Temperature and Humidity

Crassula plants can be grown outdoors as perennials in zones 10 through 12, but elsewhere you will need to bring them in for the winter or grow them as houseplants. Some species will tolerate a mild frost, but temperatures below 30 degrees Fahrenheit may be enough to kill them off. Jade plants and other crassula species prefer low humidity, but they also survive nicely in very humid climates.


Feed crassula plants sparingly. You can give them a little organic fertilizer that mentions on the label that it's good for succulents. Fertilize in summer when they start actively growing, but further feeding is not necessary.

Types of Crassula

There are so many species and cultivars of crassula to choose from that you may become a collector. In addition to the standard jade plant cultivars (Crassula ovata), here are a few others that may catch your eye:

  • Crassula 'Morgan’s Beauty': This hybrid cultivar has silver leaves dusted in white, with pretty pink late spring flowers. It grows about 4 inches tall.
  • Crassula erosula 'Campfire': This variety has long-branching lime leaves that turn blazing red in winter. It's a clumping plant that grows about 4 to 8 inches tall and spreads up to 3 feet wide.
  • Crassula pellucida variegata: This plant exhibits a flowing mass of heart-shaped leaves variegated in pink, green, and creamy yellow.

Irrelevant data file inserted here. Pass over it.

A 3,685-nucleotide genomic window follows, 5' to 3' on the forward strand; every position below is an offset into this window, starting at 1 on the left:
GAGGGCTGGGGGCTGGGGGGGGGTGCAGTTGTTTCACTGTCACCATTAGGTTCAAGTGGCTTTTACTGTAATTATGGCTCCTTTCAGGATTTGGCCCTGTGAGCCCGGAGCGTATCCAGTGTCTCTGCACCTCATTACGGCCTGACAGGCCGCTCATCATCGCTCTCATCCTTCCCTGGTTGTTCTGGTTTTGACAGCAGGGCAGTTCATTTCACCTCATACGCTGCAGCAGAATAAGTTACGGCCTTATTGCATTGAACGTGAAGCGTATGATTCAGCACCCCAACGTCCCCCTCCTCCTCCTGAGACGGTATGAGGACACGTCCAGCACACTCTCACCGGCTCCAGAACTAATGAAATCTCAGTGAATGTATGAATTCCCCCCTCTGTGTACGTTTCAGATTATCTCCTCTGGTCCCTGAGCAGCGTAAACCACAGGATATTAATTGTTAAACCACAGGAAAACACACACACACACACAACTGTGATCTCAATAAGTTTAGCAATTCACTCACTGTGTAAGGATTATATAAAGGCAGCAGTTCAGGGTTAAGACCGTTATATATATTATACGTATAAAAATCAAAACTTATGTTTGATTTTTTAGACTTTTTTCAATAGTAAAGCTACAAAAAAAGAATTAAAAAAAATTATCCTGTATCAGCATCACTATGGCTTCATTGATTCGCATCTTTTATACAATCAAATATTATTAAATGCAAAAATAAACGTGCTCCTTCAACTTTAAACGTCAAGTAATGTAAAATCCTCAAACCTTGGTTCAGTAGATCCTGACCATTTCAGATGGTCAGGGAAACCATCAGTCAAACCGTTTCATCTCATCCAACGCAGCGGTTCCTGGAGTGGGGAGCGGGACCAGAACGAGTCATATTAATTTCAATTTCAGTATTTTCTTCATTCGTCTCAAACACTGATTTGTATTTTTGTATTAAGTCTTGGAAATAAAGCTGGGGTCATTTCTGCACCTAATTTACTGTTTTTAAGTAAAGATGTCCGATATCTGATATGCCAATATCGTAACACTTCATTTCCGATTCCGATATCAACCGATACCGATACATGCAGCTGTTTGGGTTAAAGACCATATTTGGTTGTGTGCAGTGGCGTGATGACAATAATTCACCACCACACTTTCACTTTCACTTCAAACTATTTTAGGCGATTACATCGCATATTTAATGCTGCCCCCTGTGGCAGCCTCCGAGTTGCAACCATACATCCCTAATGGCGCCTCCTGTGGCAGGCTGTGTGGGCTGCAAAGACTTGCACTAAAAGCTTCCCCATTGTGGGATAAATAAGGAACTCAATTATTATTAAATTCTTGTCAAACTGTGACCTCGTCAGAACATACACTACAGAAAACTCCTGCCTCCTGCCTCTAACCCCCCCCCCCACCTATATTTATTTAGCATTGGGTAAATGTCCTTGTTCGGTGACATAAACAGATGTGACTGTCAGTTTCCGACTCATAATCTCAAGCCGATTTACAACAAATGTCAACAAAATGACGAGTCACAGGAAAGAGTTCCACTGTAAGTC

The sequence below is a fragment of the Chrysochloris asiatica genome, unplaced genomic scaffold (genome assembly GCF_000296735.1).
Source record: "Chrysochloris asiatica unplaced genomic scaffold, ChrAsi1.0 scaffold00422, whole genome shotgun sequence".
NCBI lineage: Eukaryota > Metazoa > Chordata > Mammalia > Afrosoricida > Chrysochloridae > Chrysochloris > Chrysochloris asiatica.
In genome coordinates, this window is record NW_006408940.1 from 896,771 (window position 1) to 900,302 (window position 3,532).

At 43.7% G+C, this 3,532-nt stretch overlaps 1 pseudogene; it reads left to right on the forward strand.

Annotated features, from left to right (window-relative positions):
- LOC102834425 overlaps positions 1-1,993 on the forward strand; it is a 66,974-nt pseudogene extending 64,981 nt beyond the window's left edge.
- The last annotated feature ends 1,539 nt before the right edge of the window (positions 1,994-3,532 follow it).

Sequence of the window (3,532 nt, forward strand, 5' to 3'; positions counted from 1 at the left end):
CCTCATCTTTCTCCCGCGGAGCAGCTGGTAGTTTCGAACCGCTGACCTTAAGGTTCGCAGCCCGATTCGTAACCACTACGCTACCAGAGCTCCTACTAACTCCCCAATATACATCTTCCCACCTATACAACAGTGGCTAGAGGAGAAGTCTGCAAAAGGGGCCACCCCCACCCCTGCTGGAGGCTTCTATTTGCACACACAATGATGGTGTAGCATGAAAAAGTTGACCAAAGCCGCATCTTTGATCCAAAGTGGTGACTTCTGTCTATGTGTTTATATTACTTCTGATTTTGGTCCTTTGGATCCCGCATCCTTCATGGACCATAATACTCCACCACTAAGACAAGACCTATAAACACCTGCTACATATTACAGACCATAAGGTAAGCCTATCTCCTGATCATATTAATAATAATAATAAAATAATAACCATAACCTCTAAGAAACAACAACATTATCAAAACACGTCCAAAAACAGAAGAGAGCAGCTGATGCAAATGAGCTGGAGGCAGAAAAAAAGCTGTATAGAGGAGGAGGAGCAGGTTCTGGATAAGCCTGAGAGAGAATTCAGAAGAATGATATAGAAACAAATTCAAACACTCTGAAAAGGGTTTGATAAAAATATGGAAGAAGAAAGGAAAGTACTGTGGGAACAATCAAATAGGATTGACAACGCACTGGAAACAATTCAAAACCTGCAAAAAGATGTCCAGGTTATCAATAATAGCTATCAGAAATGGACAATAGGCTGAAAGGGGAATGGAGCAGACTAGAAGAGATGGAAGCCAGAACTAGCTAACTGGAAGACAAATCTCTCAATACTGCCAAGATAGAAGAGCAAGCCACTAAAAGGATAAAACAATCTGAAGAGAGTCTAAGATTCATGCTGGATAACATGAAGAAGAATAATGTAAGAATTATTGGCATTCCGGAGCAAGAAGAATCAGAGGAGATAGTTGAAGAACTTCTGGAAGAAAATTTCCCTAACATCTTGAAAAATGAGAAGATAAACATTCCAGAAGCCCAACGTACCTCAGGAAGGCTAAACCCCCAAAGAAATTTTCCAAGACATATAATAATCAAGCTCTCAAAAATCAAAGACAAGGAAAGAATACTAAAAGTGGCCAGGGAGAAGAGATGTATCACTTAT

• Crassula perforata: Also known as the stacked crassula, this plant has leaves that circle around a central stem, giving it the common name string of buttons.
  • Crassula arborescens: Commonly known as Chinese jade or silver dollar jade, this species has rounded blue-gray leaves with maroon edges. It will grow to be an attractive multi-stemmed shrub, as much as 4 feet tall.
  • Crassula muscosa: Sometimes known as watch chain, rattail crassula, or zipper plant, this species has small light green leaves that give the stems of rough, corrugate look.
  • Crassula capitella: This species has many subspecies, all of which share green leaves that develop strong reddish colors in the sunlight. They are relatively small plants, usually biennial. It is not commonly grown as a houseplant.

Propagating Crassula Plants

Crassula plants are generally propagated from leaf or stem cuttings, which can be much easier than growing new plants from seed. You may want to propagate a few more lucky jade plants, for example, and cuttings will definitely be the fastest way to do that. Starting a new plant is as easy as removing a leaf. Take these steps to take cuttings from a crassula plant.

To propagate with a leaf cutting:

  1. Remove a leaf from a healthy jade plant.
  2. Put the leaf in a warm spot indoors (on a paper towel or plate) for several days and let a callus form over the cut area for a week. The callus is important to help the leaf root and prevent rot.
  3. Dust the callused end of the leaf with rooting hormone (this step is optional).
  4. Stick the callused end of the leaf into a small pot filled with slightly damp potting mix. Do not water again.
  5. Put the pot in a warm, bright (but not directly lit) spot.
  6. After a week or two, the leaf will sprout roots. (The leaf may shrink slightly while establishing roots, but this is normal.)
  7. Gently water the leaf cutting now (with droplets of water). Some gardeners use a turkey baster or eye dropper for careful watering. You do want to get enough water into the soil without disturbing the roots, however. Let the soil dry out between waterings.